Examen can be practiced in a multitude of ways. The most simple way is to identify consolations and desolations each day. It is best to keep these short and focus on the highlights. The form of the questions can vary. In addition to the questions regarding most and least grateful, one can ask, “At what times did I feel most loved?” and “When did I feel least loved?” Another is “How was I most blessed today?” and “What was a struggle for me today?” The important factor is that the questions help you tune in to what gives you life and what takes life from you, and to recognize God’s involvement in that process. For example, as I kept track of my consolations and desolations, a pattern that emerged was that I need times of stillness. At those times I am able to slow my busy pace and be aware of God’s presence. It is difficult to set aside times for this stillness with my Type A personality.
I know, however, that these times give me life. I also realized that I am least grateful for those times when I have taken on more than I can handle. I do not feel I am giving anything my full attention. As I became aware of this, I realized that I need to focus on limiting my activities. In other words, I learned that even though there are so many wonderful opportunities for ministry, if I try to do everything, I am drained of life. I do not feel grateful to God, instead I feel overwhelmed. Therefore as I follow these insights I become more aware of God’s blessing and the manner in which He can best use me. I am doing the things that bring me life and feel a thankfulness and gratitude toward God. To put it simply, if something brings you life, do more of it. If it takes life away from you, do less of it.
Another way to practice Examen is with others. It can be experienced as a family. When we began the process, our daughters were ages three and seven years. At our evening meal, we shared our best and worst for the day. This not only helped us think of and share how we were grateful, but also facilitated discussion of problems, of which we as parents were at times unaware. It also helped us as parents share the ways God had blessed us and let the girls see that we had struggles even as adults. The sharing of consolations and desolations is now more sporadic, and it typically occurs when I say good night. The topics have become more complex—as they are in high school and middle school—but it still serves to help our family emphasize how God brings life and how He walks with us when we struggle.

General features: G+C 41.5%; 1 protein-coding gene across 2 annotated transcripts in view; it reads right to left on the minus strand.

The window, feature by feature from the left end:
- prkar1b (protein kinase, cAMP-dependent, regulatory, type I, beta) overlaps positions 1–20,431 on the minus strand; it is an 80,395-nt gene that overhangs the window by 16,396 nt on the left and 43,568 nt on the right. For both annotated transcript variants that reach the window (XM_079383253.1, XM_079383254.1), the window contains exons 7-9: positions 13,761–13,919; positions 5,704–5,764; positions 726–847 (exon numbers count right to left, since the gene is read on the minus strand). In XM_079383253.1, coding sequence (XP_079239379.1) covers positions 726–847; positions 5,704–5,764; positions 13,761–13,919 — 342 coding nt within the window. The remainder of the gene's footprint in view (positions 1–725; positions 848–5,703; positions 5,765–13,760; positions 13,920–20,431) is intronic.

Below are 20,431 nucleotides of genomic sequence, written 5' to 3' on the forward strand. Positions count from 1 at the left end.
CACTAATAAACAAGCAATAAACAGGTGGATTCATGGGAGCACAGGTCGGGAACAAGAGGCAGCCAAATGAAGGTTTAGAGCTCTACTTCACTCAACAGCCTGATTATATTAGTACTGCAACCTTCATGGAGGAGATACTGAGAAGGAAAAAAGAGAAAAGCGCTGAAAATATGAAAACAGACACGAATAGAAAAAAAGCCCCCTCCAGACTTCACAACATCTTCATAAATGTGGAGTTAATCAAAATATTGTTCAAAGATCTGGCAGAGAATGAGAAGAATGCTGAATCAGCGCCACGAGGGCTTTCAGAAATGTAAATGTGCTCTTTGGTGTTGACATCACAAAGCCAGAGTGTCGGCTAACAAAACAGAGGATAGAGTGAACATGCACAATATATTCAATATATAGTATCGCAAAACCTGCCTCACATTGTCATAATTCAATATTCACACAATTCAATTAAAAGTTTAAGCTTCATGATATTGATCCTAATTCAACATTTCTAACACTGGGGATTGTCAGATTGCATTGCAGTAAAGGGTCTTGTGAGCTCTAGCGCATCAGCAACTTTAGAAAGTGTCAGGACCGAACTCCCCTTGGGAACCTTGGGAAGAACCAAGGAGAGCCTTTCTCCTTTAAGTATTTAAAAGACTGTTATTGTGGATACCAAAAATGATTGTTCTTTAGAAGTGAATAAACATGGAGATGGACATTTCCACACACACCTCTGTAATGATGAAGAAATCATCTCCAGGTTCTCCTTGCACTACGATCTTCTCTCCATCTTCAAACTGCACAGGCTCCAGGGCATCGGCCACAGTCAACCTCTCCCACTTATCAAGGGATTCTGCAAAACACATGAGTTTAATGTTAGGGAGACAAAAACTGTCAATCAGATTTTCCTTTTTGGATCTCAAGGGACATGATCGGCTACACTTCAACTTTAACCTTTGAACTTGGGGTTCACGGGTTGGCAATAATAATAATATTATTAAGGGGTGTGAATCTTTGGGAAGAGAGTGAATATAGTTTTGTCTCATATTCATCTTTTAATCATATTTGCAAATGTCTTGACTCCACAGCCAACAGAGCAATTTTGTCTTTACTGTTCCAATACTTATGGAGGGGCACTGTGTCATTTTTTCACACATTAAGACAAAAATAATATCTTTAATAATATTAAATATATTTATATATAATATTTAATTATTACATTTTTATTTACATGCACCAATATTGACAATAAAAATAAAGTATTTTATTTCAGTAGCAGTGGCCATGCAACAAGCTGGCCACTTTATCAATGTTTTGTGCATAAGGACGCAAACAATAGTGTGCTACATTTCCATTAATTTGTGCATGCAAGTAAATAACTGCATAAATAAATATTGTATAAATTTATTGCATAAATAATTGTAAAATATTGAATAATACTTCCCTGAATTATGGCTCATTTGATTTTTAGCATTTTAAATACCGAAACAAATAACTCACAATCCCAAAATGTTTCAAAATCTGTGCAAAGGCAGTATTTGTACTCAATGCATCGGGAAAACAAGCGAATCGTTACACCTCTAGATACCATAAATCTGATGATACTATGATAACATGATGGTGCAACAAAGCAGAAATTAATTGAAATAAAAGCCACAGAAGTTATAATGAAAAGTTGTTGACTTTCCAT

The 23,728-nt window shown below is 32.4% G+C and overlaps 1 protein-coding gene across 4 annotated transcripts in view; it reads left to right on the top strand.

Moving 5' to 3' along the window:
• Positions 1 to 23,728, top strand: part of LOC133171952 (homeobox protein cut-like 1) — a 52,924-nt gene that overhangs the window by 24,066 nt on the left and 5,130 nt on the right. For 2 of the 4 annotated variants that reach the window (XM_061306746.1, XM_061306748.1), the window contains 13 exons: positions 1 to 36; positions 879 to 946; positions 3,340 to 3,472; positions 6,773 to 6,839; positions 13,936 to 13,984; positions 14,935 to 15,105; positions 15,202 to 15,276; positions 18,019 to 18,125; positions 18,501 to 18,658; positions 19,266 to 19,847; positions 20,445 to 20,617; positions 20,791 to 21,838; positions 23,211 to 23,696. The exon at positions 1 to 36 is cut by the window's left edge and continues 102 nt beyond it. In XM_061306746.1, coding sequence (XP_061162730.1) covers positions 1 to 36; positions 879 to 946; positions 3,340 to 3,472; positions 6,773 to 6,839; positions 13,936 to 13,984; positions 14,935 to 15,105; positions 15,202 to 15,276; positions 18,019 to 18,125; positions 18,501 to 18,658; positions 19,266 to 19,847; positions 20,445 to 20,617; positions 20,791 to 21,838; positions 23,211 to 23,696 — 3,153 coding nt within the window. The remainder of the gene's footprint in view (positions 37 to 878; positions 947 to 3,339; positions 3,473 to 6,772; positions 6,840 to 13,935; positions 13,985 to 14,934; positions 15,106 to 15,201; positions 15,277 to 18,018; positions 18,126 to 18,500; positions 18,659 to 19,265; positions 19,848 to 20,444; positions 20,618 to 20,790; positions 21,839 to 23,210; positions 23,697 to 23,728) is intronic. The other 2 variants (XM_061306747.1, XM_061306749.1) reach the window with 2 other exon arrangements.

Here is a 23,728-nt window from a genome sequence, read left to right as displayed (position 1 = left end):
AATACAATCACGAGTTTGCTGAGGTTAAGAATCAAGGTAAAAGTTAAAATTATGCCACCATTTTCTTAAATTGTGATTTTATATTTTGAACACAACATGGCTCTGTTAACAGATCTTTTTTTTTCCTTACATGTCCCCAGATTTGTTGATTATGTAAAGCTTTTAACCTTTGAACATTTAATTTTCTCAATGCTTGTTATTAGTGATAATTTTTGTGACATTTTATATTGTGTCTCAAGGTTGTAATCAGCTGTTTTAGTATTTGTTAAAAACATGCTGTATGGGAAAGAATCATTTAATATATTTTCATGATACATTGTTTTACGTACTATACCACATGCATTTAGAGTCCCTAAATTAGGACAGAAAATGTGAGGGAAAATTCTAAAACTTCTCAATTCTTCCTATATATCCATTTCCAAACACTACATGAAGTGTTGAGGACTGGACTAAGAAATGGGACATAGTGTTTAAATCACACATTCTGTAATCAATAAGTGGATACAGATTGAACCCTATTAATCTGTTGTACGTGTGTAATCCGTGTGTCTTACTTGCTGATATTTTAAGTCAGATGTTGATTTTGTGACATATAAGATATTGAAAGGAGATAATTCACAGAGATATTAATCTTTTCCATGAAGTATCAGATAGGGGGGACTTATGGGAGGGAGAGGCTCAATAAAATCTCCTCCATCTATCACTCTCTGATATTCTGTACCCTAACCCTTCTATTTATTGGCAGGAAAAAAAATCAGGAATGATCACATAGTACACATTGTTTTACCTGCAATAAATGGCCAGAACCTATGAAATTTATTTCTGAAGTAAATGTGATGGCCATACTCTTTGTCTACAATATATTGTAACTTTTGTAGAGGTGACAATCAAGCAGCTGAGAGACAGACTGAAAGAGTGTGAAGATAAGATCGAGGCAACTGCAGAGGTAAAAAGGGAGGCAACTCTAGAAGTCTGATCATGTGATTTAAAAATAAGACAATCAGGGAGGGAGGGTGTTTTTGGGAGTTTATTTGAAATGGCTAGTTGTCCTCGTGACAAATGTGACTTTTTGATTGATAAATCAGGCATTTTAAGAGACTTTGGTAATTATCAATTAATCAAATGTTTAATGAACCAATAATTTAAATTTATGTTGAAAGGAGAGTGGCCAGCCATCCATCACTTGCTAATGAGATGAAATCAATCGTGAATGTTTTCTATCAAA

Examen can be used in a myriad of ways in one’s profession or with friends. I train marriage and family therapists. Part of my role is supervision of interns as they learn to counsel. At our weekly meeting we share our consolations and desolations as part of supervision. The semester always begins with some hesitancy as they share, but by the end of the fifteen weeks, the group has become close. I give them the list of consolations and desolations that I have recorded each week to help them identify things that bring them life and challenges that drain life from them.
Finally, Examen can be used to help in decision-making. It helped me in my decision to go into academia. I recognized that teaching adults was a consolation for me. I felt energized and full of life when I had an opportunity to lead a discussion or teach a class. This understanding was useful as I made the decision to go back to school in order to teach at the college level.
Examen emphasizes the way God blesses us and how He allows us to struggle. As we all know, God has not promised us a life without challenges. However, He uses these as opportunities to bring glory to himself and refine us for a closer walk with him. When we have a grateful heart despite the trials of life, like Paul we can say, “I have learned to be content whatever the circumstances” (Philippians 4:11, NIV).
For more on Examen see the book, Sleeping with Bread: Holding on to What Gives Us Life, by Matt Linn, Dennis Linn, and Sheila Fabricant-Linn.